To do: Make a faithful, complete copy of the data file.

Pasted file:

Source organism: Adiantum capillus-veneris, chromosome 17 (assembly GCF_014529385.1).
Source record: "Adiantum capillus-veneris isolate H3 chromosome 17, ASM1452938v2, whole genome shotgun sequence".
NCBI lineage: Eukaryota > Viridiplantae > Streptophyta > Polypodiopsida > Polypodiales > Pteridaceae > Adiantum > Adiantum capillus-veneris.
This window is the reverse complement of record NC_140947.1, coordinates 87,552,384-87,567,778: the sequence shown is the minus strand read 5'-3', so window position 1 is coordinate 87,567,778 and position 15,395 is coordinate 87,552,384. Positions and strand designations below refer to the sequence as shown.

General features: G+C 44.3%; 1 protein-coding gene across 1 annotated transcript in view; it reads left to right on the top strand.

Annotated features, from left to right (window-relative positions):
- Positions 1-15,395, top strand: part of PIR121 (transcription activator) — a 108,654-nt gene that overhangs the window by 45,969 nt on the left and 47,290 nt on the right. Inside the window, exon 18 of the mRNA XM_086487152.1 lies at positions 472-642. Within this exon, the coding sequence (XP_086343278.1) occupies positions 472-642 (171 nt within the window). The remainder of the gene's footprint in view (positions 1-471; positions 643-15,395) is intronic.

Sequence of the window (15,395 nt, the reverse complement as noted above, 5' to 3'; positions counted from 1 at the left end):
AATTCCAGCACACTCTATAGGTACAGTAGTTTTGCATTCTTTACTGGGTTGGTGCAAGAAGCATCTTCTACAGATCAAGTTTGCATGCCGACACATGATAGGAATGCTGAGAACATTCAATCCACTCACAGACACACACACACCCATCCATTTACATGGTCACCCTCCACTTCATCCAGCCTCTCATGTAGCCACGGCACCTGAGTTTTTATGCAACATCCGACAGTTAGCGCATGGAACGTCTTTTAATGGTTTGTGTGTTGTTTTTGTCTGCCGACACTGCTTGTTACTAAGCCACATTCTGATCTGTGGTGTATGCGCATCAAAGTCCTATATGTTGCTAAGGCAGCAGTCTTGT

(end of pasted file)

Source organism: Adiantum capillus-veneris, chromosome 17 (assembly GCF_014529385.1).
Source record: "Adiantum capillus-veneris isolate H3 chromosome 17, ASM1452938v2, whole genome shotgun sequence".
NCBI lineage: Eukaryota > Viridiplantae > Streptophyta > Polypodiopsida > Polypodiales > Pteridaceae > Adiantum > Adiantum capillus-veneris.
This window is the reverse complement of record NC_140947.1, coordinates 87,552,384-87,567,778: the sequence shown is the minus strand read 5'-3', so window position 1 is coordinate 87,567,778 and position 15,395 is coordinate 87,552,384. Positions and strand designations below refer to the sequence as shown.

General features: G+C 44.3%; 1 protein-coding gene across 1 annotated transcript in view; it reads left to right on the top strand.

Annotated features, from left to right (window-relative positions):
- Positions 1-15,395, top strand: part of PIR121 (transcription activator) — a 108,654-nt gene that overhangs the window by 45,969 nt on the left and 47,290 nt on the right. Inside the window, exon 18 of the mRNA XM_086487152.1 lies at positions 472-642. Within this exon, the coding sequence (XP_086343278.1) occupies positions 472-642 (171 nt within the window). The remainder of the gene's footprint in view (positions 1-471; positions 643-15,395) is intronic.

Sequence of the window (15,395 nt, the reverse complement as noted above, 5' to 3'; positions counted from 1 at the left end):
AATTCCAGCACACTCTATAGGTACAGTAGTTTTGCATTCTTTACTGGGTTGGTGCAAGAAGCATCTTCTACAGATCAAGTTTGCATGCCGACACATGATAGGAATGCTGAGAACATTCAATCCACTCACAGACACACACACACCCATCCATTTACATGGTCACCCTCCACTTCATCCAGCCTCTCATGTAGCCACGGCACCTGAGTTTTTATGCAACATCCGACAGTTAGCGCATGGAACGTCTTTTAATGGTTTGTGTGTTGTTTTTGTCTGCCGACACTGCTTGTTACTAAGCCACATTCTGATCTGTGGTGTATGCGCATCAAAGTCCTATATGTTGCTAAGGCAGCAGTCTTGT